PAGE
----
Proposed Chicago ordinance will support working families by expanding paid leave

Everyone should have basic workplace protections so that they can sustain themselves financially, be healthy, and be able to take care of their family. We advocate for benefits and dignity for every working person — particularly those working in the lowest paying and least protected jobs in the country.

Today, the Shriver Center on Poverty Law joined a coalition of workers, City Council members, advocacy organizations, and labor groups at a press conference in support of expanding paid leave for all Chicago workers. The Chicago paid leave ordinance was introduced at today’s City Council meeting by lead sponsor Ald. Michael D. Rodríguez (22nd Ward), chair of the Workforce Development Committee. Twenty-eight of the 50 City Council members are co-sponsors.

“Too many workers, particularly low-wage workers who are mostly women and people of color, are not treated fairly in the workplace,” said Wendy Pollack, founder and director of the Women’s Law and Policy Initiative at the Shriver Center. “Workers earning wages in the bottom 25 percent are the least likely to have access to any form of leave. This ordinance will expand leave for all Chicago workers while giving them the flexibility necessary for a better work-life balance.”

As proposed, the Chicago paid leave ordinance will allow workers to earn one hour of paid leave for every 15 hours worked. The average full-time worker could earn 15 or more days of paid time off in a year. Workers would also be able to use their time off for any purpose, not just illness.

Chicago’s existing paid sick leave ordinance mandates five sick days per year for employees working at least 80 hours within a 120-day period. The proposed ordinance would surpass Illinois’ paid leave requirements, which will require up to five days of leave per year beginning in January 2024. If passed in its current form, it will be the largest expansion of paid time off in any city in the United States.

“No one should have to choose a paycheck over their well-being and the well-being of their families,” said Audra Wilson, president & CEO of the Shriver Center on Poverty Law. “That’s why we’ve worked for years on making workplaces fair and equitable, particularly for women and people of color. Workers with low wages need and deserve paid time off, whether it’s for an illness or a child’s soccer game. By expanding paid time off for all workers, Chicago can be a leader for other communities around the country.”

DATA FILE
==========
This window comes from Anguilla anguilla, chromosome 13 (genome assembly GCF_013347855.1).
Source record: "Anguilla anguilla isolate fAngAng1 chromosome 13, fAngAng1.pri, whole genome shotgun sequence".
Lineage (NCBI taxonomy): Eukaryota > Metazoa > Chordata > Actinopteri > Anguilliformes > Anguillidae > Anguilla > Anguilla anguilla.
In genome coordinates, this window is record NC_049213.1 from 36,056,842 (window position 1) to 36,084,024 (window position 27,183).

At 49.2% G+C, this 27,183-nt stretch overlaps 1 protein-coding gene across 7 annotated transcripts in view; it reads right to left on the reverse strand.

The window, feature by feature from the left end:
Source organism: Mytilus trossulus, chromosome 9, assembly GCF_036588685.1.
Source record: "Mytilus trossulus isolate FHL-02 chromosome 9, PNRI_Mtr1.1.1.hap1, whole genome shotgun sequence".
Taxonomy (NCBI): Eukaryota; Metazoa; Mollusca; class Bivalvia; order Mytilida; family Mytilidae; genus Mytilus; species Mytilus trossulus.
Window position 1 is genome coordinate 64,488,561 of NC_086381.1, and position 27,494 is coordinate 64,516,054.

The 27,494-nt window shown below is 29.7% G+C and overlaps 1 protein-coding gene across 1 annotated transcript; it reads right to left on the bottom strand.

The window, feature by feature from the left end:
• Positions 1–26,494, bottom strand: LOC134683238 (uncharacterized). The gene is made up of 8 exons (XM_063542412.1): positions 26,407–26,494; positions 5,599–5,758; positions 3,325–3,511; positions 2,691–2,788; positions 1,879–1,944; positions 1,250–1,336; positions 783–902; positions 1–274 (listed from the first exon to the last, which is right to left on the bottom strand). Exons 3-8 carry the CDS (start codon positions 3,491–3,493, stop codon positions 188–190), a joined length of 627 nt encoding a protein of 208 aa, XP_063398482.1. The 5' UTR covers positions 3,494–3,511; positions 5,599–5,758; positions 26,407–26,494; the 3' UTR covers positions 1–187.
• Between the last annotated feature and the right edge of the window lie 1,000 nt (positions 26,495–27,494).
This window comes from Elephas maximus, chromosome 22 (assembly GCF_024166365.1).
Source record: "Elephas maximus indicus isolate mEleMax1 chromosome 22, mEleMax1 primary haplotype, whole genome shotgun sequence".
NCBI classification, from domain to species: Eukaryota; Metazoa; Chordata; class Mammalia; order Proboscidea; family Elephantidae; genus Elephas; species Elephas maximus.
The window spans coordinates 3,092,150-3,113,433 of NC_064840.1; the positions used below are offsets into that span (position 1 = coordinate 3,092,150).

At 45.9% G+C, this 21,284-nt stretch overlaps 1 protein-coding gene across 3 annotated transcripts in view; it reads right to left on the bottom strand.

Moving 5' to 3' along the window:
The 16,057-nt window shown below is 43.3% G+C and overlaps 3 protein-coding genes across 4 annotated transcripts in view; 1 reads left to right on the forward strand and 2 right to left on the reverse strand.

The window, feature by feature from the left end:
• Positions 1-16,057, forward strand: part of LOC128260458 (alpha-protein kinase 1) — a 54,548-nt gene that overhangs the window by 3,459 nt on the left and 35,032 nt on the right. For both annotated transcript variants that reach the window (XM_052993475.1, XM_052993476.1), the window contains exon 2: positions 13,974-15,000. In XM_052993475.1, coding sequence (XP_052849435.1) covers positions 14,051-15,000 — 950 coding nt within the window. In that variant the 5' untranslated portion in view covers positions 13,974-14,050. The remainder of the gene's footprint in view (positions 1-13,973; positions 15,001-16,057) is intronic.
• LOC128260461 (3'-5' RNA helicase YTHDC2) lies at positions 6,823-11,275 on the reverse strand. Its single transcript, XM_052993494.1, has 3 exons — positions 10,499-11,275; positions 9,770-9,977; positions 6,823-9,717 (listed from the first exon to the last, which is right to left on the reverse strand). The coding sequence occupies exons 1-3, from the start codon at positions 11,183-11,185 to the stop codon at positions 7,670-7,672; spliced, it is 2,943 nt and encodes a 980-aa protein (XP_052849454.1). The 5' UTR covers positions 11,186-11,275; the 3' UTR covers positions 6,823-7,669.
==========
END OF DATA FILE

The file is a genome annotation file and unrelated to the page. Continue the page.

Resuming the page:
As introduced, the Chicago paid leave ordinance:

  • Gives workers one hour of paid time off for every 15 hours worked; for a full-time employee, that will come out to about 15 paid days off per year.
  • Allows an unlimited number of paid time off days to be carried over from one year to the next.
  • Requires workers to be paid for unused paid time off when they leave their employment.
  • Allows workers to take paid time off without having to provide a reason and without cumbersome documentation and verification procedures for workers or employers.
  • Covers nearly all employees, not just those who work for medium-sized or larger employers.
  • Covers domestic workers, whether they are employees or independent contractors.
  • Preserves employee-friendly protections in the current law for employees whose employers maintain paid sick leave.
  • Imposes financial penalties for employers who do not comply with the law.
  • Mandates that the City of Chicago Office of Labor Standards work with stakeholders on a report providing options on how the city can develop a portable paid time off system for domestic workers.

Organizations standing in support of the Chicago paid leave ordinance include Arise Chicago, the Chicago Federation of Labor, Raise the Floor Alliance, and Women Employed.

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Everyone should be paid decently and have basic workplace protections.

Our laws and policies must support people by ensuring fair work at a living wage and by providing the income supports families need to be successful.

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